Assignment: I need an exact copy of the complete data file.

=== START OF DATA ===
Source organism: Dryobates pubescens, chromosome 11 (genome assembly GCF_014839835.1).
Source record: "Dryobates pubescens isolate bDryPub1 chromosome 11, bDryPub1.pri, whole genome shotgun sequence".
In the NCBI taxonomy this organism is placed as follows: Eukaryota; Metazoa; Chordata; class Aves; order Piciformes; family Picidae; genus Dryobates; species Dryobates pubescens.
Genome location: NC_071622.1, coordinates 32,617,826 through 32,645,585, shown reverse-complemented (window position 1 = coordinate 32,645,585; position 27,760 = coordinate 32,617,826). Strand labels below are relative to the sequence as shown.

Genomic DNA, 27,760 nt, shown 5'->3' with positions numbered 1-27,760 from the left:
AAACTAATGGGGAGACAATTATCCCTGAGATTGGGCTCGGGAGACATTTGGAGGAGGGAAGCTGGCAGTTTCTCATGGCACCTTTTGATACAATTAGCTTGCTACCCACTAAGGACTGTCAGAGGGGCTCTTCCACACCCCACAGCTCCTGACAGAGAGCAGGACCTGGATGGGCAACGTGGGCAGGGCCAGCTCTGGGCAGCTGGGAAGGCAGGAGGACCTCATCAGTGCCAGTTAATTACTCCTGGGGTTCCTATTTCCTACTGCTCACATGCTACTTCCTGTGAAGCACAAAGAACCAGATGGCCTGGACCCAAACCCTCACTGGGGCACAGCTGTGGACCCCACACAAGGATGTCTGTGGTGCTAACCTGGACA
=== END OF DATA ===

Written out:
Source organism: Dryobates pubescens, chromosome 11 (genome assembly GCF_014839835.1).
Source record: "Dryobates pubescens isolate bDryPub1 chromosome 11, bDryPub1.pri, whole genome shotgun sequence".
In the NCBI taxonomy this organism is placed as follows: Eukaryota; Metazoa; Chordata; class Aves; order Piciformes; family Picidae; genus Dryobates; species Dryobates pubescens.
Genome location: NC_071622.1, coordinates 32,617,826 through 32,645,585, shown reverse-complemented (window position 1 = coordinate 32,645,585; position 27,760 = coordinate 32,617,826). Strand labels below are relative to the sequence as shown.

Genomic DNA, 27,760 nt, shown 5'->3' with positions numbered 1-27,760 from the left:
AAACTAATGGGGAGACAATTATCCCTGAGATTGGGCTCGGGAGACATTTGGAGGAGGGAAGCTGGCAGTTTCTCATGGCACCTTTTGATACAATTAGCTTGCTACCCACTAAGGACTGTCAGAGGGGCTCTTCCACACCCCACAGCTCCTGACAGAGAGCAGGACCTGGATGGGCAACGTGGGCAGGGCCAGCTCTGGGCAGCTGGGAAGGCAGGAGGACCTCATCAGTGCCAGTTAATTACTCCTGGGGTTCCTATTTCCTACTGCTCACATGCTACTTCCTGTGAAGCACAAAGAACCAGATGGCCTGGACCCAAACCCTCACTGGGGCACAGCTGTGGACCCCACACAAGGATGTCTGTGGTGCTAACCTGGACA